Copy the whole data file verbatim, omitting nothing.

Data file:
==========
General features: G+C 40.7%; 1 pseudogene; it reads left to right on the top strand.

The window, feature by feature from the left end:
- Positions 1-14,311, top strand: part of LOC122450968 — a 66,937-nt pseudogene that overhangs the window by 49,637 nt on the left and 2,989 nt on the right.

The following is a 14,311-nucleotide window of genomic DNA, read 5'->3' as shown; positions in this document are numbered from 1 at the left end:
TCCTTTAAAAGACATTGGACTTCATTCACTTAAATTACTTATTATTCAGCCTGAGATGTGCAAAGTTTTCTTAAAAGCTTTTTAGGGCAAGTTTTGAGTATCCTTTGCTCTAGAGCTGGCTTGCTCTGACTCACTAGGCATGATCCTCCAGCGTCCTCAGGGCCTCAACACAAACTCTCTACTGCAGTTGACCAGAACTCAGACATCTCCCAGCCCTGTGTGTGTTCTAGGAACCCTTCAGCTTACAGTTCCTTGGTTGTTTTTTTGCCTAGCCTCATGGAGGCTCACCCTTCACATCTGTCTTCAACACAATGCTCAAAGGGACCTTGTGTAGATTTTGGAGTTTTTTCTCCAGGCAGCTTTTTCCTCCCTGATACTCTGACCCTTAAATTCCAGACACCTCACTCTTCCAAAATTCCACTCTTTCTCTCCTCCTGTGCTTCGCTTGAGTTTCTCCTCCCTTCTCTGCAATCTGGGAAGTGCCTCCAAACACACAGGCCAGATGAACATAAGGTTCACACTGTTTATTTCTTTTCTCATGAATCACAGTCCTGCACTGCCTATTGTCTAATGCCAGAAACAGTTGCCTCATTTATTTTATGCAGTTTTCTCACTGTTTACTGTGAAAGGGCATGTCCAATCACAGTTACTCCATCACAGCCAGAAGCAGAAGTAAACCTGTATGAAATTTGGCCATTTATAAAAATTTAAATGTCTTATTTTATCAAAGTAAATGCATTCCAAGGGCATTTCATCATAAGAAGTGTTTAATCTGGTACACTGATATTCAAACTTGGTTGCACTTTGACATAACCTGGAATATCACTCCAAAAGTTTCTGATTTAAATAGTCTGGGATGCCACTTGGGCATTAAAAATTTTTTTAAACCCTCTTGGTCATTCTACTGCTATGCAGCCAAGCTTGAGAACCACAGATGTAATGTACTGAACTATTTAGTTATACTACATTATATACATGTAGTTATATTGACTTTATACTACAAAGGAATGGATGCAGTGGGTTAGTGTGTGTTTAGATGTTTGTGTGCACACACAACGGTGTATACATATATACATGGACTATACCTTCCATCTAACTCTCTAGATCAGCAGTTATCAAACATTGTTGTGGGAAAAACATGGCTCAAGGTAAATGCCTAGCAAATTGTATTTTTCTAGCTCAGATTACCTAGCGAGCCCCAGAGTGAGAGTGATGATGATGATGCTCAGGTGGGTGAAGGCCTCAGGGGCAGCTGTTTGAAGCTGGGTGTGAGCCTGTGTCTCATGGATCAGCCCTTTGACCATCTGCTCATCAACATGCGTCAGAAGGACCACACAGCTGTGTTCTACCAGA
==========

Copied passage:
General features: G+C 40.7%; 1 pseudogene; it reads left to right on the top strand.

The window, feature by feature from the left end:
- Positions 1-14,311, top strand: part of LOC122450968 — a 66,937-nt pseudogene that overhangs the window by 49,637 nt on the left and 2,989 nt on the right.

The following is a 14,311-nucleotide window of genomic DNA, read 5'->3' as shown; positions in this document are numbered from 1 at the left end:
TCCTTTAAAAGACATTGGACTTCATTCACTTAAATTACTTATTATTCAGCCTGAGATGTGCAAAGTTTTCTTAAAAGCTTTTTAGGGCAAGTTTTGAGTATCCTTTGCTCTAGAGCTGGCTTGCTCTGACTCACTAGGCATGATCCTCCAGCGTCCTCAGGGCCTCAACACAAACTCTCTACTGCAGTTGACCAGAACTCAGACATCTCCCAGCCCTGTGTGTGTTCTAGGAACCCTTCAGCTTACAGTTCCTTGGTTGTTTTTTTGCCTAGCCTCATGGAGGCTCACCCTTCACATCTGTCTTCAACACAATGCTCAAAGGGACCTTGTGTAGATTTTGGAGTTTTTTCTCCAGGCAGCTTTTTCCTCCCTGATACTCTGACCCTTAAATTCCAGACACCTCACTCTTCCAAAATTCCACTCTTTCTCTCCTCCTGTGCTTCGCTTGAGTTTCTCCTCCCTTCTCTGCAATCTGGGAAGTGCCTCCAAACACACAGGCCAGATGAACATAAGGTTCACACTGTTTATTTCTTTTCTCATGAATCACAGTCCTGCACTGCCTATTGTCTAATGCCAGAAACAGTTGCCTCATTTATTTTATGCAGTTTTCTCACTGTTTACTGTGAAAGGGCATGTCCAATCACAGTTACTCCATCACAGCCAGAAGCAGAAGTAAACCTGTATGAAATTTGGCCATTTATAAAAATTTAAATGTCTTATTTTATCAAAGTAAATGCATTCCAAGGGCATTTCATCATAAGAAGTGTTTAATCTGGTACACTGATATTCAAACTTGGTTGCACTTTGACATAACCTGGAATATCACTCCAAAAGTTTCTGATTTAAATAGTCTGGGATGCCACTTGGGCATTAAAAATTTTTTTAAACCCTCTTGGTCATTCTACTGCTATGCAGCCAAGCTTGAGAACCACAGATGTAATGTACTGAACTATTTAGTTATACTACATTATATACATGTAGTTATATTGACTTTATACTACAAAGGAATGGATGCAGTGGGTTAGTGTGTGTTTAGATGTTTGTGTGCACACACAACGGTGTATACATATATACATGGACTATACCTTCCATCTAACTCTCTAGATCAGCAGTTATCAAACATTGTTGTGGGAAAAACATGGCTCAAGGTAAATGCCTAGCAAATTGTATTTTTCTAGCTCAGATTACCTAGCGAGCCCCAGAGTGAGAGTGATGATGATGATGCTCAGGTGGGTGAAGGCCTCAGGGGCAGCTGTTTGAAGCTGGGTGTGAGCCTGTGTCTCATGGATCAGCCCTTTGACCATCTGCTCATCAACATGCGTCAGAAGGACCACACAGCTGTGTTCTACCAGA